Effects of Anesthesia on Cell Metabolism
General anesthesia typically reduces both O and CO by about 15%. Additional reductions are often seen as a result of hypothermia (see Chapter 21). The greatest reductions are in cerebral and cardiac O2 consumption.
The rib cage contains the two lungs, each surrounded by its own pleura. The apex of the chest is small, allowing only for entry of the trachea, esophagus, and blood vessels, whereas the base is formed by the diaphragm. Contraction of the diaphragm—the principal pulmonary muscle—causes the base of the thoracic cavity to descend 1.5–7 cm and its contents (the lungs) to expand. Diaphragmatic movement normally accounts for 75% of the change in chest volume. Accessory pulmonary muscles also increase chest volume (and lung expansion) by their action on the ribs. Each rib (except for the last two) articulates posteriorly with a vertebra and is angulated downward as it attaches anteriorly to the sternum. Upward and outward rib movement expands the chest.
During normal breathing, the diaphragm and, to a lesser extent, the external intercostal muscles are responsible for inspiration; expiration is generally passive. With increasing effort, the sternocleidomastoid, scalene, and pectoralis muscles can be recruited during inspiration. The sternocleidomastoids assist in elevating the rib cage, whereas the scalene muscles prevent inward displacement of the upper ribs during inspiration. The pectoralis muscles can assist chest expansion when the arms are placed on a fixed support. Expiration is normally passive in the supine position but becomes active in the upright position and with increased effort. Exhalation is facilitated by muscles—including the abdominal muscles (rectus abdominis, external and internal oblique, and transversus) and perhaps the internal intercostals—aiding the downward movement of the ribs.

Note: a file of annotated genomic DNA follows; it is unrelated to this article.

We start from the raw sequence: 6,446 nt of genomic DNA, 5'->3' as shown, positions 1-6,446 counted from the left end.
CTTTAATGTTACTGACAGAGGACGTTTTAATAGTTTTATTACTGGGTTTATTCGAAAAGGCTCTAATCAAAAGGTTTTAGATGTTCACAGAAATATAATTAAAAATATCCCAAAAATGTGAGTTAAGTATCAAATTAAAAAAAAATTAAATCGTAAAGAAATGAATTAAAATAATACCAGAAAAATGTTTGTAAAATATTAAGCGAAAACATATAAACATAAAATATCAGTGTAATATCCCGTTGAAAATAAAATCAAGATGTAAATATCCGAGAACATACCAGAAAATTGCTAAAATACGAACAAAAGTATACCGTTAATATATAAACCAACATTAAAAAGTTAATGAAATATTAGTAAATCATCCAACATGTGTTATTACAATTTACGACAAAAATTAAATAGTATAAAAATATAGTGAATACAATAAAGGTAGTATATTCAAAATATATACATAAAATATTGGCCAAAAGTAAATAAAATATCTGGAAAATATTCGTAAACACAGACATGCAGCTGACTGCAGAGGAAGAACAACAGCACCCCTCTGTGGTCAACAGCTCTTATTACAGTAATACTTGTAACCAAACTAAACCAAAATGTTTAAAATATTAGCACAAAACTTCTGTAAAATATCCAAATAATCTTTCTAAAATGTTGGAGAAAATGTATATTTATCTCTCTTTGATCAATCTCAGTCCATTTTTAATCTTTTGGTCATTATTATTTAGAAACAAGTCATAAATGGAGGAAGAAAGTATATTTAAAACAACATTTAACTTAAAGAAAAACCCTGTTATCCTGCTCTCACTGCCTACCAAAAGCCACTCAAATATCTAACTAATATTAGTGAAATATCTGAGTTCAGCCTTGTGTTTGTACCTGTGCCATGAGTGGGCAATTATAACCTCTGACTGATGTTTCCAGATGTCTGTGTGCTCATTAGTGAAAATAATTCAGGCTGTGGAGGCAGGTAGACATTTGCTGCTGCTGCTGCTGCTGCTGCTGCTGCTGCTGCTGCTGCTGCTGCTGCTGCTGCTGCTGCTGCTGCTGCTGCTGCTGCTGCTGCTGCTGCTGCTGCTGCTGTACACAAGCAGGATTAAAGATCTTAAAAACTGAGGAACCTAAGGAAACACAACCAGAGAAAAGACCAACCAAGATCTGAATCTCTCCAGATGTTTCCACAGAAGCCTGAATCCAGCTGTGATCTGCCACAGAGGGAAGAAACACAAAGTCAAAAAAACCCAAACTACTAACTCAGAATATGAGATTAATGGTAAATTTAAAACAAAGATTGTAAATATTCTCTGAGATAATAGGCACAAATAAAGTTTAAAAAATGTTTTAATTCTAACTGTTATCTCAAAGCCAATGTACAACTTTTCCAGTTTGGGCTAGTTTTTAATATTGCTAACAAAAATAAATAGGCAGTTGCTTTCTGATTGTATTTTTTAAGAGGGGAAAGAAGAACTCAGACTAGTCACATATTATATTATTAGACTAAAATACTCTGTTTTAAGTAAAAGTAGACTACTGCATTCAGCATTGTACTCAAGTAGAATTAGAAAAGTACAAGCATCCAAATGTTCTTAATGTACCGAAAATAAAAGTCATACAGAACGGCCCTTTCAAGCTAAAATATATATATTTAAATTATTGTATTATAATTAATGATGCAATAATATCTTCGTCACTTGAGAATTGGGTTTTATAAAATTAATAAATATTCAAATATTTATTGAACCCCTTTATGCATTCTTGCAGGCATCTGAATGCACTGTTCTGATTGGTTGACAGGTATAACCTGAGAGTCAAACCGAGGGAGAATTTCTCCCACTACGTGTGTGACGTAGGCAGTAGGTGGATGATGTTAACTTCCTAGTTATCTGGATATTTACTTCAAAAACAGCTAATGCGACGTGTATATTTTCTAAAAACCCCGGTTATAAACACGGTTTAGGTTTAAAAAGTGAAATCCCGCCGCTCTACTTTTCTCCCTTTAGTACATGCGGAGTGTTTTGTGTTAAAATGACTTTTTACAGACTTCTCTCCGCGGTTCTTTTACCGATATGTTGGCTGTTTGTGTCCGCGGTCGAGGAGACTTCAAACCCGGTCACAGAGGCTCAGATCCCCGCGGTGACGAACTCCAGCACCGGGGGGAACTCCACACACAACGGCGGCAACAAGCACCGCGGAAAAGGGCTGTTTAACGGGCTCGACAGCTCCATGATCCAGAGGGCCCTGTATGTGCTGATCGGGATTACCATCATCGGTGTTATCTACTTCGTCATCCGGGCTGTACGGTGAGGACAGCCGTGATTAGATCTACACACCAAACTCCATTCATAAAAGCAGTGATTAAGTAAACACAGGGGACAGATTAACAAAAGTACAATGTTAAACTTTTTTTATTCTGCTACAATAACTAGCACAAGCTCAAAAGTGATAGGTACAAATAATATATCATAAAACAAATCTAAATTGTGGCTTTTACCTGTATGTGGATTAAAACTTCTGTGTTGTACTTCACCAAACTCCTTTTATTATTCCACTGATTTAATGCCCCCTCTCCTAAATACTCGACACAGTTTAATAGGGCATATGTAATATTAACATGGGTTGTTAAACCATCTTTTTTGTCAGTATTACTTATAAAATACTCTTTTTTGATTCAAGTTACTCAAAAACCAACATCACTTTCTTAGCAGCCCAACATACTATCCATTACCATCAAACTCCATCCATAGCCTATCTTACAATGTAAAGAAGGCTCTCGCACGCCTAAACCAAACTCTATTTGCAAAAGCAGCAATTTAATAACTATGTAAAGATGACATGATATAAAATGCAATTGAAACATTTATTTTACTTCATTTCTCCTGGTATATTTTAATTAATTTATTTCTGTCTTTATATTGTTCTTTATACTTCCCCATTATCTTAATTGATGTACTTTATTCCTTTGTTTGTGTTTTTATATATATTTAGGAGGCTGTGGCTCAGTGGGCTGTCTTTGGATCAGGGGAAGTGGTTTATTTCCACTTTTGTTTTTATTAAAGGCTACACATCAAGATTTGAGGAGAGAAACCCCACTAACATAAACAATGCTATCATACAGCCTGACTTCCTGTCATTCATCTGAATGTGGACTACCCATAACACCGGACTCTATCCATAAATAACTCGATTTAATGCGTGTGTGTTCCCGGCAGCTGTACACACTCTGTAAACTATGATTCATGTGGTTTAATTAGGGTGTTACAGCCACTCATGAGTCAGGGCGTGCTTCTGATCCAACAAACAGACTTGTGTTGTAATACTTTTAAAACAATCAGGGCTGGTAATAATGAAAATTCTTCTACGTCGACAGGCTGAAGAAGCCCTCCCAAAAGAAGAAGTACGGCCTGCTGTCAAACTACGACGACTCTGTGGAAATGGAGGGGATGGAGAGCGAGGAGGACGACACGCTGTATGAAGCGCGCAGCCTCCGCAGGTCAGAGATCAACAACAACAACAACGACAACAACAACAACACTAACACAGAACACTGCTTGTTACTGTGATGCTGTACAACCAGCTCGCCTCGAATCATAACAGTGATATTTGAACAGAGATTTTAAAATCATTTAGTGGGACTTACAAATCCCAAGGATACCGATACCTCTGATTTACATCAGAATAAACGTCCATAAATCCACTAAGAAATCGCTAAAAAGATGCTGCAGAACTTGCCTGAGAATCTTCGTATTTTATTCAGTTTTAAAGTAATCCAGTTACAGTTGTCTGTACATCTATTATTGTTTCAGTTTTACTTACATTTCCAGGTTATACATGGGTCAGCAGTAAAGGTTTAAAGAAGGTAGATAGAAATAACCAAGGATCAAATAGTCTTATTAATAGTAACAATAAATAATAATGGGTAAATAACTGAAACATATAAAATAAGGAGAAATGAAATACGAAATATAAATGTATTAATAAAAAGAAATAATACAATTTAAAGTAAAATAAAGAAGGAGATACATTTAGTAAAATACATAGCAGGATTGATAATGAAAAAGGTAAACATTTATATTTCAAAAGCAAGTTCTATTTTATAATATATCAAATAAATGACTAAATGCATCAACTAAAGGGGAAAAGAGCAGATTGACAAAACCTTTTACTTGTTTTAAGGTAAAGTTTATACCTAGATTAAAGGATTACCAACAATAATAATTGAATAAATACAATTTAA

Although not usually considered pulmonary muscles, some pharyngeal muscles are important in maintaining the patency of the airway (see Chapter 5). Tonic and reflex inspiratory activity in the genioglossus keeps the tongue away from the posterior pharyngeal wall. Tonic activity in the levator palati, tensor palati, palatopharyngeus, and palatoglossus prevents the soft palate from falling back against the posterior pharynx, particularly in the supine position.
Humidification and filtering of inspired air are functions of the upper airway (nose, mouth, and pharynx). The function of the tracheobronchial tree is to conduct gas flow to and from the alveoli. Dichotomous division (each branch dividing into two smaller branches), starting with the trachea and ending in alveolar sacs, is estimated to involve 23 divisions, or generations (Figure 22–1). With each generation, the number of airways is approximately doubled. Each alveolar sac contains, on average, 17 alveoli. An estimated 300 million alveoli provide an enormous membrane (50–100 m2) for gas exchange in the average adult.